September 19, 2002 11:53am EST
These days, it seems that as one film festival comes to a close, another one gets underway. On the heels of the Toronto and Venice film festivals comes the 46th annual London Film Festival, which runs Nov. 6 through Nov. 21. This festival, however, is different because it does not award prizes. Executive director Adrian Wootton told The Associated Press that the festival's noncompetitive nature is intentional and here to stay. "The world is drowning in prizes that don't mean anything," he said. The festival generally features more films than most and this year is no exception. A total of 179 films are expected to be shown from more than 48 countries. American selections include Shekhar Kapur's The Four Feathers, Curtis Hanson's 8 Mile and Denzel Washington's directorial debut The Antwone Fisher Story.
Rosie O'Donnell has announced she is breaking all ties with the publishers of Rosie magazine because the publication no longer represented her vision and ideas. Speaking at a news conference Wednesday, O'Donnell said she was promised editorial freedom from publisher Gruner + Jahr USA when the publication launched 18 months ago, but that the company had moved to take that control away in the past two months. Without O'Donnell's influence, J+G say the publication will just be another woman's magazine and are considering legal and publishing options, Reuters reports.
A judge has ordered Sean "P. Diddy" Combs to pay $2.45 million to a man who claims he was beaten by bodyguards the rap mogul hired to protect singer Mary J. Blige in 1995, the AP reports. According to the suit, Cederick Bobby Lemon claims he suffered a broken right ankle and was punched and kicked in the back by guards trying to clear the area for Blige to leave following a concert in North Carolina. The judge ordered the payment on Sept. 10 because Combs did not answer the allegations within the 30-day time limit, but a spokeswoman for the rapper said the lawsuit had no merit and steps would be taken to have it dismissed.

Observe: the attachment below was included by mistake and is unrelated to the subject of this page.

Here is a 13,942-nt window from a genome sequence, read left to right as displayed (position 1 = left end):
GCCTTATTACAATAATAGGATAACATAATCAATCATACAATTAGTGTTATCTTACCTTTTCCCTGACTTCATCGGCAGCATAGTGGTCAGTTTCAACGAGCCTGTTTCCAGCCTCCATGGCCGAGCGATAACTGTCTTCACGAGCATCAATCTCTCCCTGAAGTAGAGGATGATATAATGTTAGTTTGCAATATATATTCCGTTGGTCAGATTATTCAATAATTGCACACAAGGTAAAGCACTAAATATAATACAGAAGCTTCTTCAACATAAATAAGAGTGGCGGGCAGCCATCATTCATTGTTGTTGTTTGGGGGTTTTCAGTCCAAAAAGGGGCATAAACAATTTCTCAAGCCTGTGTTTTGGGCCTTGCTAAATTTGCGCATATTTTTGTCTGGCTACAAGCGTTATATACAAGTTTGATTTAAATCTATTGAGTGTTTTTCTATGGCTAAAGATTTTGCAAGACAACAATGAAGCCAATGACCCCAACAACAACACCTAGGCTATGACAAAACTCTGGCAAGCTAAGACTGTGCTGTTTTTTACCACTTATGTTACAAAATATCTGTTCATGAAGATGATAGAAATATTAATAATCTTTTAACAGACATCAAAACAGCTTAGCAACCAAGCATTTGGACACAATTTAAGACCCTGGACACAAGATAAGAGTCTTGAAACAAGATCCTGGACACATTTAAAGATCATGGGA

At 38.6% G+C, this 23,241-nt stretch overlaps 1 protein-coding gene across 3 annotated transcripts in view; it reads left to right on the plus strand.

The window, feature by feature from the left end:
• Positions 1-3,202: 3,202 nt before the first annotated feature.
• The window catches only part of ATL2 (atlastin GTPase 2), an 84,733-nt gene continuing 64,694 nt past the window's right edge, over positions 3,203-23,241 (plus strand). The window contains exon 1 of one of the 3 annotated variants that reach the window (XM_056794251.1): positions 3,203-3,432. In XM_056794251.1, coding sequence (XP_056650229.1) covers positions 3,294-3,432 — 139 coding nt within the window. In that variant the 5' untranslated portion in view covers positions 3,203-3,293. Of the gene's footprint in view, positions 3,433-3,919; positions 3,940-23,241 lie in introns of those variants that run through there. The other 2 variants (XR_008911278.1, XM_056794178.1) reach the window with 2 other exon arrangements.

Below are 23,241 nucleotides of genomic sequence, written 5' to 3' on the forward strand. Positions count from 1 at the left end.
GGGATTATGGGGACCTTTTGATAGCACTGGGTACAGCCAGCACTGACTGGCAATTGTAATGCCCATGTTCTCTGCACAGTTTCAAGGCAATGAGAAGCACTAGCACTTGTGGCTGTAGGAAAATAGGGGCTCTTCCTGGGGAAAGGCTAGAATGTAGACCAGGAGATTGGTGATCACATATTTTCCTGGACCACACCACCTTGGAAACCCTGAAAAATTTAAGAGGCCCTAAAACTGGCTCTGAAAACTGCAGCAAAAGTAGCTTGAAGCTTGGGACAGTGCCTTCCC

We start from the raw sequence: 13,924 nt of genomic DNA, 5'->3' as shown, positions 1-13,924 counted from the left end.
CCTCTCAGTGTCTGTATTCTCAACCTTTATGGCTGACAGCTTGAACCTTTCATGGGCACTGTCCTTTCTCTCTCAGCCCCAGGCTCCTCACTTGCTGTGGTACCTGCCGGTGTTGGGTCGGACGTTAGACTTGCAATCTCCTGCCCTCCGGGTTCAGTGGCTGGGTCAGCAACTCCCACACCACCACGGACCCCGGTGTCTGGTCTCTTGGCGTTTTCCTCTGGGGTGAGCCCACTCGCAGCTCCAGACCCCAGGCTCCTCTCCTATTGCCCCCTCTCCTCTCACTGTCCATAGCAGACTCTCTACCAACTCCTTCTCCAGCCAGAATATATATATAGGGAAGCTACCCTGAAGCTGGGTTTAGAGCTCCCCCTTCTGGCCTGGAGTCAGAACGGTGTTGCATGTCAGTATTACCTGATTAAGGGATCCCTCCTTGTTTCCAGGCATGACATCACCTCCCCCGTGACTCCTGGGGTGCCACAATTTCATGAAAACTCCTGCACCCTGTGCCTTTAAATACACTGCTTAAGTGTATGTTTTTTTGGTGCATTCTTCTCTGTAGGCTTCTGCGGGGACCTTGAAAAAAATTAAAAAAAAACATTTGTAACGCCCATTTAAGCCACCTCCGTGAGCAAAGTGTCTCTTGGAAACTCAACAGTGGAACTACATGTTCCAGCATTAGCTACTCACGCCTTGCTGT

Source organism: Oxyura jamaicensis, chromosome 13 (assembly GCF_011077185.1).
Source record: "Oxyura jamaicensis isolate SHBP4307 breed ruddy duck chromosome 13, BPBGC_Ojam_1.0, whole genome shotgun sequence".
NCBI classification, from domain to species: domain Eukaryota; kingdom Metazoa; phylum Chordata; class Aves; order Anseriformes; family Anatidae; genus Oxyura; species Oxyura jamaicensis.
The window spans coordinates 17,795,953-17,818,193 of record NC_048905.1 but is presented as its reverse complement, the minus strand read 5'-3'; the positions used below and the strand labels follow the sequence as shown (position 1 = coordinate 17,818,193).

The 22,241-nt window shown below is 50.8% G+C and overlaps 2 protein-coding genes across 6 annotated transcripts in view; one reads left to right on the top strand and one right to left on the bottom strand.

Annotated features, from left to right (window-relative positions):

Director Steven Soderbergh is planning a sequel to Ocean's Eleven with George Clooney, Brad Pitt, Julia Roberts and Matt Damon in talks to reprise their roles. "I know we can make a better film. I know we'll shoot in Europe and that all the actors are in on it," Soderbergh was quoted as saying on Ananova.com. If the cast agrees, filming will reportedly begin in 2004.
A week after Kelly Osbourne dropped out of Disney's remake of the 1976 comedy Freaky Friday, which starred Barbara Harris and Jodie Foster, Annette Bening has now followed suit. The reason for Bening's departure remain unclear, but Variety reports sources indicate the project is still going forward. The film, directed by Mark S. Waters, is about a teen who constantly quarrels with her mother. The two suddenly exchange bodies when they their reveal desires to escape their situations.
Paramount Pictures is hoping to launch a film series based on the real-life character and adventures of Robert L. Ripley, founder of Ripley's Believe It or Not!, according to The Hollywood Reporter. Ripley first created the Believe It or Not cartoon in 1918 for The New York Globe, where he worked as a sports cartoonist. The strip quickly grew into other categories and Ripley eventually embarked on a worldwide search for the unusual. The feature films would revolve around his encounter with the bizarre and strange.
Shock rocker Marilyn Manson is planning his first gallery exhibition at the Los Angeles Contemporary Exhibitions gallery beginning Friday, the AP reports. The exhibit is titled "The Golden Age of Grotesque," the same name of his upcoming album. All of the 50 pieces, described as watercolors and mixed-media as "grotesque images" painted with "pretty colors," will be for sale.
The two daughters of singer James Brown have filed a $1 million lawsuit against the Godfather of Soul, seeking back royalties and damages for 25 songs they say they co-wrote, the AP reports. Deana Brown Thomas and Dr. Yamma Brown Lumar say their father withheld royalties because of a family grudge. According to the suit, Brown "vowed to the media that his daughters will never get another dime form him" after Thomas had him committed to a psychiatric hospital to be treated for addiction to painkillers. Brown's daughters were children when the songs were written--3 and 6 when "Get Up Offa that Thing" was a hit in 1976.